Sensitive Topics Parents Should Ask About in the Interview

Let’s face it, hiring a KPS is a very personal process and decision. The information you need to know in order to make the best decision isn’t the same type of information you require when hiring a secretary. The person you hire as your KPS will be caring for and influencing your child.
You want to know about who they are as a person, not just as a caregiver. So while it’s still important to be respectful of a KPS’s privacy during the interview, you have a lot more leeway to ask personal questions than you do in other hiring situations. Here are some things you might want to cover in the interview.



shutterstock_213008353Normally, asking a candidate about her religion is a big no for employers. However, when you’re hiring a KPS, it’s important to know if they’ll bring their religious beliefs and practices into your home or if they will impact the way they interact with your child. You don’t want to ask blanket questions about their religion; however, you do want to ask specific questions about how it impacts their work as a KPS. If your KPS says grace before each meal, is that something you’re comfortable with? If they frame their moral teachings on what Jesus would do, will you be OK with that? If they restrict their food choices based on her church’s or religious teachings, will that be a problem for you? Exploring how your KPSs religion will impact your children is a key part in making a good decision. Also, take the time to explain to the candidate how you expect her to support your religious beliefs and practices. Both sides have to be comfortable with this part of the employment relationship for it to work.


Your KPSs lifestyle, especially if you’re looking for them to become part of your family, might be a factor you want to explore during the interview. If the KPS has a very conservative view of the world, how will they fit in with the very liberal teen you have picked out? If you invite her and a “plus one” to a party and she shows up with her same sex partner, how will you react? If you strive to live a life free from alcohol and other addictive substances and you discover she’s a party girl on the weekends, will that affect how much you trust her to be a good role model to your child? You should respect the candidate’s right to privacy during the interview, but you should also explore the issues that are most important to you and that will impact your family.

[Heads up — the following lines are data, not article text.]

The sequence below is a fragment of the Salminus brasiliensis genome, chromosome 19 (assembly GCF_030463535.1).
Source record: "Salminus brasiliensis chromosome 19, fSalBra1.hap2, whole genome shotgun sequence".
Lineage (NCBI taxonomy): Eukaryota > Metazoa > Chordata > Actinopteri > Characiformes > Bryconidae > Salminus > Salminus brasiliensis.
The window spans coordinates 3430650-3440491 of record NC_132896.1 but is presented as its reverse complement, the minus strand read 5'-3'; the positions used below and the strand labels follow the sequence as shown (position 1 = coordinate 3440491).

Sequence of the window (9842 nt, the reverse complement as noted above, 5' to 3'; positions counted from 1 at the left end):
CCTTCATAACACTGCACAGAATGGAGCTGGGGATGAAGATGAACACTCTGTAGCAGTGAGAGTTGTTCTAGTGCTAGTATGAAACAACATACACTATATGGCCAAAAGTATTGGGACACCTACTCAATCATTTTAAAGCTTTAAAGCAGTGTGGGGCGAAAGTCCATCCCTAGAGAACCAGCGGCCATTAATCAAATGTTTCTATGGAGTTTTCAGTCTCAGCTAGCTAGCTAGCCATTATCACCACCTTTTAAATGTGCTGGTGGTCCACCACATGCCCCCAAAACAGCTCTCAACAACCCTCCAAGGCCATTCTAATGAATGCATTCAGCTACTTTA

Mental health

interview of your KPSWe’ve all heard the stories of the burnt out KPS who abused or neglected the kids in her care. Of course the chances of that happening to your KPS are slim, but it’s still a concern. While it’s not your place to ask your nanny about her family’s history of mental illness or about any personal struggles she’s had, it is OK to ask her about how she manages the stress that comes with the job. Does she or he like their own company? It’s a must for a KPS during the down hours. Make sure that she has a healthy work/life balance, that she has a strong support system, that she has healthy self-care habits and that she recognises the signs of burn out. Working as a KPS can be a very stressful job, and it’s easy to fall into the habit of not properly caring for yourself. The interview is your chance to make sure your top candidates have the awareness and habits to stay mentally healthy and happy.

Time off needed

If the KPS is facing a situation that will require her to miss a lot of work, it’s important for you to know that before hiring her. Many employers cannot accommodate a lot of missed days, and it’s a common conflict between nannies and employers. While you can’t ask about the KPSs childcare arrangements or ongoing health issues, you can ask how well she’ll be able to meet your scheduling needs. You can also make it very clear that regular attendance is a term of employment. Most KPSs understand that if they have issues that will keep them from working a regular schedule, they need to consider that when making a job choice. By making your needs clear, you’ll help the candidates you’re interviewing make the best choice.

It can be hard to ask the tough questions, but doing so will help you hire the person that is best suited for your family and that will be most successful in your position.